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The Ones We Lost

The pandemic, shifting tastes, and industry trends took their toll on Charleston dining

No more tacos, mescal, or Valentina-laced chicken wings at Minero on East Bay Street
No more tacos, mescal, or Valentina-laced chicken wings at Minero on East Bay Street (Jonathan Boncek)

By Robert F. Moss

Newly vaccinated and with cautious optimism, I, like many others, spent the summer getting reacquainted with public dining in Charleston. It’s safe to say that things are very different.

Online ordering, outdoor patios, scanning QR codes to invoke smartphone menus—those were some of the obvious new features, but they’re not the most significant. What really defines the state of Charleston dining in the fall of 2021 is not what’s new but rather what’s missing, for a disheartening number of iconic restaurants didn’t make it through to the other side.

Some of the most notable closures were within the portfolio of the Neighborhood Dining Group. The company had already reengineered the format of McCrady’s Restaurant several times in the past, and in April 2020 they decided enough was enough. Shuttered along with McCrady’s was Minero, the casual Mexican spot in the building next door, though a new incarnation is on its way to the former Fat Hen location on James Island.

Visitors still flock to Husk Restaurant for fried chicken and pork lettuce wraps, and NDG’s newest Charleston venture, Delaney Oyster House, is still firing on all cylinders, but for now, at least, the group’s peninsula footprint is greatly reduced.

Just a block north of McCrady’s on East Bay, Blossom limped through to the end of 2020 before abruptly closing its doors in December, leaving Magnolias as the last of the Hospitality Management Group’s restaurants. (Cypress served its final meal in May 2017, and the following month HMG shuttered Artisan Meat Share, the charcuterie-centric side project of former Cypress chefs Craig Diehl and Bob Cook.)

Blossom was always the kid sister to Magnolias, but it was still part of the small contingent of restaurants that put Charleston on the culinary map in the closing years of the 20th century, when the so-called New Southern style of dining was forged. That mode of cooking, which applied French technique to Southern ingredients and served okra and country ham on white fine dining tablecloths, seems to be receding into history now.

East Bay Street, once Charleston’s prestigious restaurant row, has been steadily transformed into an Anytown USA tourist strip. Cypress’s former location at 167 East Bay is now occupied by Galpão Gaucho, one of six locations of a small chain of Brazilian steakhouses. Next door, Blossom’s old space was snatched up by the restaurant group behind the Ruby Slipper, a popular breakfast café in New Orleans. Called Ruby Sunshine, the Charleston version will offer an all-day “Big Easy-inspired brunch.” It’s the firm’s tenth location in the Southeast.

There has been a bit of turnover on East Bay,  Charleston's original Restaurant Row
There has been a bit of turnover on East Bay, Charleston's original Restaurant Row (Dispatch Staff)

Had you told me in 2019 that the last taco joint standing on East Bay would be not Minero but the Charlotte transplant RuRu’s, I would have laughed in your face. Had you told me its owner would end up buying the building that once housed McCrady’s, I might have started hyperventilating.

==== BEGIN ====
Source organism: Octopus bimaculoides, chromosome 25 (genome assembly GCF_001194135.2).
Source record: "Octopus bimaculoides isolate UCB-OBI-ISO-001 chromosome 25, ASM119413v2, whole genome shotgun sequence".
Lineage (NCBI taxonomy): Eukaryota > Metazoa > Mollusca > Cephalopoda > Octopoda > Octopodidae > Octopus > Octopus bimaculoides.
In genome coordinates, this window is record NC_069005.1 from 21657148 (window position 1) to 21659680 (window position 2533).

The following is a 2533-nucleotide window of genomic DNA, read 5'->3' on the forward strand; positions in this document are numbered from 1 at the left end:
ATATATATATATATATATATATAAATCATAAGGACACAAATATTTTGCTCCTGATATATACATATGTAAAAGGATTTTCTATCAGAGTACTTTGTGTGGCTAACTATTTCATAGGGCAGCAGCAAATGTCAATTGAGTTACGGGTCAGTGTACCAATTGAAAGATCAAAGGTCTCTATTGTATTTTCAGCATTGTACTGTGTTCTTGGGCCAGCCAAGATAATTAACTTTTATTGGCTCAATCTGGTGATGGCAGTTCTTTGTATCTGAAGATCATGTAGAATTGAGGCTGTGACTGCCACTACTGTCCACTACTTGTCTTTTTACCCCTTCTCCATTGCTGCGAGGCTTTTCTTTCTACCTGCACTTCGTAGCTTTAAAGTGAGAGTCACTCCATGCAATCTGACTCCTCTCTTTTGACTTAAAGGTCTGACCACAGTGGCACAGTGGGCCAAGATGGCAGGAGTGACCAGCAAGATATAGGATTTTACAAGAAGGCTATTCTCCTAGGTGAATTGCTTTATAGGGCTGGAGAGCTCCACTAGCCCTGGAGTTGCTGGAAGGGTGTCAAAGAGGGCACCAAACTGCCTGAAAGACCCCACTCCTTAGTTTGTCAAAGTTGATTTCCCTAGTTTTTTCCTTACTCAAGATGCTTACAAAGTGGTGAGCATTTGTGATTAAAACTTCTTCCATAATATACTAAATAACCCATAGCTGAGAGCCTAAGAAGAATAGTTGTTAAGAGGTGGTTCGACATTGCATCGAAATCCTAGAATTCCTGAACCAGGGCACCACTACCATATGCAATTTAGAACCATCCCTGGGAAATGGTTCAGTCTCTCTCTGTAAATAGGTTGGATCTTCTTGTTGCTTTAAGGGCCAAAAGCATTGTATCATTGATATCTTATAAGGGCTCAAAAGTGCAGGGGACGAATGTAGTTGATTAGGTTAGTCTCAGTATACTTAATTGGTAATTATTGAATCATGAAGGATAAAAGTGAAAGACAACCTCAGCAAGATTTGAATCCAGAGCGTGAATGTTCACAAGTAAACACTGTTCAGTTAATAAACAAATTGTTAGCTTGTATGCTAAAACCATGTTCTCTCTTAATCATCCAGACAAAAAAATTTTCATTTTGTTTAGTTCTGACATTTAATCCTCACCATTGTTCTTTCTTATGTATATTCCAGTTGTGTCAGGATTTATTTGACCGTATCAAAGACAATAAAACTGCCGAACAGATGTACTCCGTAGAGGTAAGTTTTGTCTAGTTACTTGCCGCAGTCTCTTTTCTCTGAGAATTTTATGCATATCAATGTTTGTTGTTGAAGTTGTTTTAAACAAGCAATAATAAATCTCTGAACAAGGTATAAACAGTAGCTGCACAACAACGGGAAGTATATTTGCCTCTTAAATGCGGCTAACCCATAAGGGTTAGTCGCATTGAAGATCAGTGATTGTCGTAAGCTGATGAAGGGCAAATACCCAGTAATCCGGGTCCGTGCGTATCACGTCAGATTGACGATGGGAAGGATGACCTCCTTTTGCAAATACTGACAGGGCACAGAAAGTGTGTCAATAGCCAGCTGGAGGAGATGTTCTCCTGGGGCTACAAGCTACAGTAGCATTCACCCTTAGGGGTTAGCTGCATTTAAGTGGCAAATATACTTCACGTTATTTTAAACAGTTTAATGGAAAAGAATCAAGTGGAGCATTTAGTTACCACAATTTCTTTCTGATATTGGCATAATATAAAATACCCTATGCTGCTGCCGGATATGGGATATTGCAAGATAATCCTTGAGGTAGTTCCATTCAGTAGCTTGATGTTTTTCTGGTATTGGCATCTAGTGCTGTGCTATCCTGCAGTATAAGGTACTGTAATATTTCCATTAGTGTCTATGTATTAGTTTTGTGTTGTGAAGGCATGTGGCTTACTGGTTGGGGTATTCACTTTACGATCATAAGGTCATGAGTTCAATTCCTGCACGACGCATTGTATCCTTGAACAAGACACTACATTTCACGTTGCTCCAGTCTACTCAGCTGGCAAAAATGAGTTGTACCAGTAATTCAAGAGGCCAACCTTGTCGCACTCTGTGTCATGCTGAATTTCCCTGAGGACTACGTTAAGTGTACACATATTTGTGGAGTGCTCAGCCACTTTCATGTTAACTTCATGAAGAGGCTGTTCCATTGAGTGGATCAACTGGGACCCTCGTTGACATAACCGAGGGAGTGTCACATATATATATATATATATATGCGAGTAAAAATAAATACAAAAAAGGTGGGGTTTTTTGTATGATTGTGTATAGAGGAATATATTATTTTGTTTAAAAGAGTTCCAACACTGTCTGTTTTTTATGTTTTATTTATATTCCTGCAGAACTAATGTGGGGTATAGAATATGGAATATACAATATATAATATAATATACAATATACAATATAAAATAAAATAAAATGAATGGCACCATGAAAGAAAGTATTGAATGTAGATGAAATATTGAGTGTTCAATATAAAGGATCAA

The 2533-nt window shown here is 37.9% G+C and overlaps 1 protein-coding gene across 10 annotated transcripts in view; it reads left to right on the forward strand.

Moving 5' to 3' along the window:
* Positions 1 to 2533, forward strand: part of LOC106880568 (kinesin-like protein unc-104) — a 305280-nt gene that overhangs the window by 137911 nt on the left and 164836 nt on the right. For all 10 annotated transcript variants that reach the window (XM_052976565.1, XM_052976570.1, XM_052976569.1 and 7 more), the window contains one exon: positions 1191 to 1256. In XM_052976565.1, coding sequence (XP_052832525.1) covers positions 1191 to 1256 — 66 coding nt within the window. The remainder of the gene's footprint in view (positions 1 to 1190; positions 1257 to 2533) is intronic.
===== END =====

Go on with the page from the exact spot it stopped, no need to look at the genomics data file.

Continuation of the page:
Long Duck Dong got the last laugh.

In many ways this just continues a shift that began long before Covid. The center of gravity of Charleston dining had migrated years ago to Upper King Street, the stretch between Calhoun and Spring. But 2020 left its mark on Upper King, too. Some of the pioneering restaurants that transformed the district into the city’s hottest dining destination are no longer with us, including Basil, which closed in January, and the Macintosh, which hung it up in March. As more leases come up for renewal at greatly increased rents, I expect we’ll see even more independent restaurants giving way to boutique retail shops and national chain eateries. (In fact, that transition is well underway, as recent King Street real estate news shows.)

It’s not just happening on East Bay and King Streets, either. The independent restaurants getting squeezed out unfortunately include many of our Gullah/Geechee icons as well as the upscale Southern-cooking destinations that once gave Charleston its unique dining character. Whether it’s the fried pork chops and lima beans at Martha Lou’s Kitchen or the shrimp and grits at Hominy Grill, the city has a lot fewer places to find the dishes that made it an internationally-acclaimed dining destination.

None of these changes were due solely to the pandemic, of course. The dining room shutdowns in 2020 only accelerated in-flight trends: shifting diner preferences, rising real estate prices, a continued tilt toward downtown hotels and the tourist trade. It’s not all doom and gloom, either. Plenty of old local favorites are still going strong, and a remarkable number of new restaurants have opened in just the past year (as well explore in other features in our Charleston Dining Guide.) But the Charleston dining scene looks very different as we head into the fall of 2021 than it did when 2020 opened.

Here’s a rundown of some of the most notable ones we lost and why they mattered.

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About the Author

Robert F. Moss

Robert F. Moss is the Contributing Barbecue Editor for Southern Living magazine, Restaurant Critic for the Post & Courier, and the author of numerous books on Southern food and drink, including The Lost Southern Chefs, Barbecue: The History of an American Institution, Southern Spirits: 400 Years of Drinking in the American South, and Barbecue Lovers: The Carolinas. He lives in Charleston, South Carolina.